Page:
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The 2021 Emmys were always going to be an exercise in anarchy. Between an eligibility window marred by COVID-impacted disappearances — count Atlanta, Succession, Euphoria, Ozark and Better Call Saul among shows taking the year off — and the conclusion of other favorites, there won’t be a single acting or series winner available to repeat in the drama, comedy or limited fields.
On the comedy side, that vacuum was largely caused by the end of Schitt’s Creek, which celebrated an unprecedented sweep last fall. But that’s only a start. For various reasons, the only 2020 comedy series nominee to even air in this Emmy period was The Kominsky Method. No enthusiasm was curbed, no things were done in the shadows, and Mrs. Maisel got no opportunity to be marvelous.
This presents an opportunity — an opportunity for disaster. Emmy voters have the very real chance to either infuse an already moribund category with intriguing, edgy new life or reduce an entire Emmy field to obsolescence.
Maybe, if we’re being completely honest, the latter sort of slash-and-burn approach is necessary anyway. It seems close to inevitable that the cast of Saturday Night Live could land as many as a half-dozen actors in a supporting field in which they clearly shouldn’t be eligible, and maybe what it will take to instigate some sort of new “best performance in a variety or sketch series” category would be shutting out dozens of supporting actors from worthy shows.
Some consideration also needs to be given to the proliferation of limited series and what it means that two of the best half-hour shows in the eligibility field — I May Destroy You and WandaVision — are “limited series” and not “comedies,” despite not being inherently close-ended stories. Granted, neither show would clearly be a comedy anyway. Then again, neither is The Flight Attendant, but the HBO Max series has such a funny beginning and star Kaley Cuoco is so versatile that we’re willing to ignore that it’s a dark alcoholic murder mystery by the end.
For months, the Emmy race for comedy series appeared to be boiling down to Ted Lasso and … well, that’s it. Ted Lasso. The heartwarming Apple TV+ series and uplifting meme generator has been treated as such a foregone conclusion that it’s almost like nobody else needs to show up. I don’t fully object, but I hope the Lasso love extends to the farthest reaches of the terrific ensemble — not just Jason Sudeikis and Hannah Waddingham, but Juno Temple, Brett Goldstein, Brendan Hunt and Nick Mohammed.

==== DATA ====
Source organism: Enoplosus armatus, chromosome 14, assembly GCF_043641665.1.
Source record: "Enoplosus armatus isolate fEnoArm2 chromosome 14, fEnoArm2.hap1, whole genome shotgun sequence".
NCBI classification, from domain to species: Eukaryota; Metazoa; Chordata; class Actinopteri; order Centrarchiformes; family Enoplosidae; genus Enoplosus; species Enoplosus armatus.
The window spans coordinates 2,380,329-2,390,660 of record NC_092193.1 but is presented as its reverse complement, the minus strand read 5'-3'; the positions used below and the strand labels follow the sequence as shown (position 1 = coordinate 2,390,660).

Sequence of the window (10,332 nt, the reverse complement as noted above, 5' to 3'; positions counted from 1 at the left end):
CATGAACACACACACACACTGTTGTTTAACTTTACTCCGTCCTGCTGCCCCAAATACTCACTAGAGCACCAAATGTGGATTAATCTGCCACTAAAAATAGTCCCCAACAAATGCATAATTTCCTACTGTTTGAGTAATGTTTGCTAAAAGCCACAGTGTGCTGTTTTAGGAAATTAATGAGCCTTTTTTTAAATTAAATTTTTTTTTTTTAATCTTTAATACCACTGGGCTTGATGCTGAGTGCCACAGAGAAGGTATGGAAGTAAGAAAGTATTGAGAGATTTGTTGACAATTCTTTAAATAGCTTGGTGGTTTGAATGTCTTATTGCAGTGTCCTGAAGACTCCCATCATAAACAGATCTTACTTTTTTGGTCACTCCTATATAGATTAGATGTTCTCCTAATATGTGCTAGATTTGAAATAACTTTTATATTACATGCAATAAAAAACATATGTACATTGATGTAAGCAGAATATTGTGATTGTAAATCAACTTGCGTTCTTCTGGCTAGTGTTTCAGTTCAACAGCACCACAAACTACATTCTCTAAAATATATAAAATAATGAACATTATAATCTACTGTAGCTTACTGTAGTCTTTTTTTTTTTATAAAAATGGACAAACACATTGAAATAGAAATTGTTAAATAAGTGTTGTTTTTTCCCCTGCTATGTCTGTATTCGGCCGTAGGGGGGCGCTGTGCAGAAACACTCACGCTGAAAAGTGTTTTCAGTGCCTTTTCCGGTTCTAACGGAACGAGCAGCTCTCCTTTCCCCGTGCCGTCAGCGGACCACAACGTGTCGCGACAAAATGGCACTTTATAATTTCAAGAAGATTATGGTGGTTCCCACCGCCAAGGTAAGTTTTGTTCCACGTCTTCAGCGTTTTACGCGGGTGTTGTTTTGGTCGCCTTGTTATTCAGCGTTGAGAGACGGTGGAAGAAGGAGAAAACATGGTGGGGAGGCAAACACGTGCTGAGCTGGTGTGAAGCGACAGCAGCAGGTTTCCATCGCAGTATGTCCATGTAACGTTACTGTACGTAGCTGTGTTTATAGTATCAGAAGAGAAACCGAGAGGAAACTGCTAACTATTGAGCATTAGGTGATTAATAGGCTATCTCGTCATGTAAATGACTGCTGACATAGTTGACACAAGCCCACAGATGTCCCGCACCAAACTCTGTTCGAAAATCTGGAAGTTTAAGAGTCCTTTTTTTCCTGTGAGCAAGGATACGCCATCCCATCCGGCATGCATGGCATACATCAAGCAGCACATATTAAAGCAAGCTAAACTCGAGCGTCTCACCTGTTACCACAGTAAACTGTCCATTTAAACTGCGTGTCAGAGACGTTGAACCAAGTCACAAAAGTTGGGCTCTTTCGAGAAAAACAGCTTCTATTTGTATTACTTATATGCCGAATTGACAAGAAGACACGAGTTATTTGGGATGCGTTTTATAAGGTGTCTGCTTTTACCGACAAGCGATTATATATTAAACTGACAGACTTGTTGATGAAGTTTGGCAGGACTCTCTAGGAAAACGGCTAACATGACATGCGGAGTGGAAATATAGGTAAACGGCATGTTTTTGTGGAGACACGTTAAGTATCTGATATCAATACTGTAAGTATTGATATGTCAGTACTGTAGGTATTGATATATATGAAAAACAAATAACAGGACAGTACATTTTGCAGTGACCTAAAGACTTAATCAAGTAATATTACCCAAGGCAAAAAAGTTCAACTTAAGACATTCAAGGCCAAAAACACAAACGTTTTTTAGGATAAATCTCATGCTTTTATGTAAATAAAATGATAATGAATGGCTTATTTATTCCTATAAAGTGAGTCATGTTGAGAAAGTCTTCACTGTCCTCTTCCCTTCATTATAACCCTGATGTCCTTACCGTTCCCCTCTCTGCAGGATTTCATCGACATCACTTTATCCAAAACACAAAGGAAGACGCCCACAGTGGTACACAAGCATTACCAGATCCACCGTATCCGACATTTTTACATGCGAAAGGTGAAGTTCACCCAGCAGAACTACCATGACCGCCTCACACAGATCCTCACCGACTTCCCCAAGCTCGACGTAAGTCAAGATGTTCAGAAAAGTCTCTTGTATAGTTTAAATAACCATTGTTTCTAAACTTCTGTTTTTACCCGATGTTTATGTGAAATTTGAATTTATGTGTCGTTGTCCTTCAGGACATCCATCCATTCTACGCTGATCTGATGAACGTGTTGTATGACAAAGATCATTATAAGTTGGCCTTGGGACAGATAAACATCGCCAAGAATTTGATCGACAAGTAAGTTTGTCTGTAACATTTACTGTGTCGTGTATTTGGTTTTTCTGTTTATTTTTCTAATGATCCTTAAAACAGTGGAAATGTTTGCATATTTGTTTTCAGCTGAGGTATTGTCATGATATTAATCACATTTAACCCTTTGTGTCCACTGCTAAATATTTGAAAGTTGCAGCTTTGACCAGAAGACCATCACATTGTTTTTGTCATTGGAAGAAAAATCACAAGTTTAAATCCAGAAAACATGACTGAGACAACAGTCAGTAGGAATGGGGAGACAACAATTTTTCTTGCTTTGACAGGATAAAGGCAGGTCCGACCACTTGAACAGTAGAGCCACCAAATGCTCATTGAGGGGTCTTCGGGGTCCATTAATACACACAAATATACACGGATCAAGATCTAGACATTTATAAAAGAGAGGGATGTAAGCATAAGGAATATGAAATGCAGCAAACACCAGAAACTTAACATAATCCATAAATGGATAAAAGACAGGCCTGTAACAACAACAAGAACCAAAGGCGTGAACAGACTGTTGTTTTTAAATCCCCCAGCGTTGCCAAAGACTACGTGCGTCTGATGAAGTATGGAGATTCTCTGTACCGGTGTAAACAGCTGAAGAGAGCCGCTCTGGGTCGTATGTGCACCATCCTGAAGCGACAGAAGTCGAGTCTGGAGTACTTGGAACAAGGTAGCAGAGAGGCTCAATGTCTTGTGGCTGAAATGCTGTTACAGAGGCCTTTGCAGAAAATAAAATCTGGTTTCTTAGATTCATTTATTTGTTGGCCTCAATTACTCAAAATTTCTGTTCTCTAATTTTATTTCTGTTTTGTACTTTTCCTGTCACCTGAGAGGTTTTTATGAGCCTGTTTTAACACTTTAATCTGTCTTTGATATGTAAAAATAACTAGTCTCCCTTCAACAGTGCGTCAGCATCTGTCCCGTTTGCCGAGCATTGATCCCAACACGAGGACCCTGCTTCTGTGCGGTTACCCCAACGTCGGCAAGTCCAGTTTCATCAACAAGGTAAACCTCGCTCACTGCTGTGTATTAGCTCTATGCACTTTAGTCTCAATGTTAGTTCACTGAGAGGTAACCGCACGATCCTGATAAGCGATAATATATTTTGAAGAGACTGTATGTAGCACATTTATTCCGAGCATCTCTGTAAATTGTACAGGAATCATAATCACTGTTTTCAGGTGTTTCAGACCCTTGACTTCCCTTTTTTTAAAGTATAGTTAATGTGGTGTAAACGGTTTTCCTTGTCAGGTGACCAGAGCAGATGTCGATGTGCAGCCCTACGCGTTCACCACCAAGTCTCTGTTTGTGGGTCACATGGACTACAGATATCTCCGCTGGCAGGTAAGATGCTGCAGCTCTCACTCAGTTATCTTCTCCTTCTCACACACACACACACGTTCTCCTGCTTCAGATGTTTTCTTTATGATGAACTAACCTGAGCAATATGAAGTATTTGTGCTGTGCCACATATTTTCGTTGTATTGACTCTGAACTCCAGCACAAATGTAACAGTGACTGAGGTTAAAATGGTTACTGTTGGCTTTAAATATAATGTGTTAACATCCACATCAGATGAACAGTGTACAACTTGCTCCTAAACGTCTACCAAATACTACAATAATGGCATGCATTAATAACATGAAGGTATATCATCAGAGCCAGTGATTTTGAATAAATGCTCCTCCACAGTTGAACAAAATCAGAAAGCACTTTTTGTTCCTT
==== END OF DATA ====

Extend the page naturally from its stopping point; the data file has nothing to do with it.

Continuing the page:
Recent arrivals like HBO Max’s Hacks and Netflix’s Master of None — talk about a show that has been completely miscategorized for a third season that’s wholly dramatic — might help provide options, but Emmy voters may need to dig deeper to find even a modicum more of relevance.
What shows would this critic suggest voters check out to avoid resorting to something like Young Rock just because it would be nice to see Regular-Age Rock on the red carpet? I’d start with Hulu’s PEN15, which launched as a show with a gimmick — 30-something stars masquerading as teens, but not in a creepy Dear Evan Hansen way — but has become one of the most perceptive, painful and funny explorations of adolescence to grace the screen. NBC’s Superstore didn’t have its best year, but who among us did? The smart working-class sitcom handled COVID-19 well, and this is the last chance to recognize it. Apple TV+’s Dickinson became wilder and more consistent in its second season, Peacock’s Girls5eva delivered actual and frequent laughs. And yes, Hacks is quite good, gets better with each episode and should be saluted for more than just Jean Smart.
By all means, though, salute Jean Smart. It just happens that if any category has potential to overflow, it’s comedy actress — where once again I’d say any field should start with PEN15 stars Maya Erskine and Anna Konkle, both so vulnerable and so perfectly ridiculous. Emmy voters missed out on Jane Levy last year, but the Zoey’s Extraordinary Playlist star remains impeccably joyful and fragile in her NBC bubble show, which could really use the boost — so don’t forget about co-stars Alex Newell and John Clarence Stewart. Speaking of forgetting, Emmy voters have a tendency to nominate Cristin Milioti’s male co-stars but not her, yet it should be obvious how integral she is to the deadpan absurdity of HBO Max’s Made for Love.
All that is without getting to a never-better Alia Shawkat in HBO Max’s Search Party, Girls5eva standout Renée Elise Goldsberry, super-likable first-timer Jana Schmieding of Rutherford Falls or Charlotte Nicdao, the heart and soul of Mythic Quest on Apple TV+.
There are so many tremendous comic actresses out there that my next proposal is to just give Ted Lasso star Sudeikis his Emmy now and expand the actress nominees to 15. Sudeikis can’t be beaten. That actor field is so weak, it may be time to start asking: Can men actually be funny? But that’s a different column.
This story first appeared in the May 26 issue of The Hollywood Reporter magazine. Click here to subscribe.
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